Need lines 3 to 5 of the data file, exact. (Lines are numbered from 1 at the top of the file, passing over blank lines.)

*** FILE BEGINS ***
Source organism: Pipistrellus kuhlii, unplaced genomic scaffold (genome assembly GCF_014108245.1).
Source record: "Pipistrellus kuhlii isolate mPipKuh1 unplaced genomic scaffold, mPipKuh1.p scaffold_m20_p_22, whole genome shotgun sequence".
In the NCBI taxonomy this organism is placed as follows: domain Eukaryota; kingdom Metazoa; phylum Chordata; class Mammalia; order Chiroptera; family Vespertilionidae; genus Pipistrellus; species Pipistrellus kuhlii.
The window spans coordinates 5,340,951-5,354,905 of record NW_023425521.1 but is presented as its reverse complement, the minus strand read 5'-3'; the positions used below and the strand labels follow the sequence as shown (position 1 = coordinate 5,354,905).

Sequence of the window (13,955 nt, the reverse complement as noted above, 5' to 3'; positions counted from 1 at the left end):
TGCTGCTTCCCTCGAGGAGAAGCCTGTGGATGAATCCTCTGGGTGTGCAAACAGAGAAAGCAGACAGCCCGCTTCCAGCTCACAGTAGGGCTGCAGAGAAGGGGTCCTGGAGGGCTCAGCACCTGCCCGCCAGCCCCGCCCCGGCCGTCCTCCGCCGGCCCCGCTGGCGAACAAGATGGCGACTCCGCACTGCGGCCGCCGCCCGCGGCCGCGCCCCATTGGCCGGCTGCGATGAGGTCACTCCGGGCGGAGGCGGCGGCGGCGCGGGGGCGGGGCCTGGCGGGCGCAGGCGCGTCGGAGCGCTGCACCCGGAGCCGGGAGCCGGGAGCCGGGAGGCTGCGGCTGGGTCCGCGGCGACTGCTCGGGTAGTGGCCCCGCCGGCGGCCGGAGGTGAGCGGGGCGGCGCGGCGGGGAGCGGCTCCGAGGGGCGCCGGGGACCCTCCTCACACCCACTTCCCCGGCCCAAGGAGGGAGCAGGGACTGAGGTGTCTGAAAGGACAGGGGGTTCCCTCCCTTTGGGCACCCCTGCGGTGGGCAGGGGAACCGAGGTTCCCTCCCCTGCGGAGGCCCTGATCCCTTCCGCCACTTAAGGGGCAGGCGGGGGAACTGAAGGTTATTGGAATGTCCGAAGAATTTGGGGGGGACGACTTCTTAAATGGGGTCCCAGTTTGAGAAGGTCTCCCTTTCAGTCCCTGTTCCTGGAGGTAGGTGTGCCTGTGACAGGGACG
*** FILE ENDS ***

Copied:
In the NCBI taxonomy this organism is placed as follows: domain Eukaryota; kingdom Metazoa; phylum Chordata; class Mammalia; order Chiroptera; family Vespertilionidae; genus Pipistrellus; species Pipistrellus kuhlii.
The window spans coordinates 5,340,951-5,354,905 of record NW_023425521.1 but is presented as its reverse complement, the minus strand read 5'-3'; the positions used below and the strand labels follow the sequence as shown (position 1 = coordinate 5,354,905).

Sequence of the window (13,955 nt, the reverse complement as noted above, 5' to 3'; positions counted from 1 at the left end):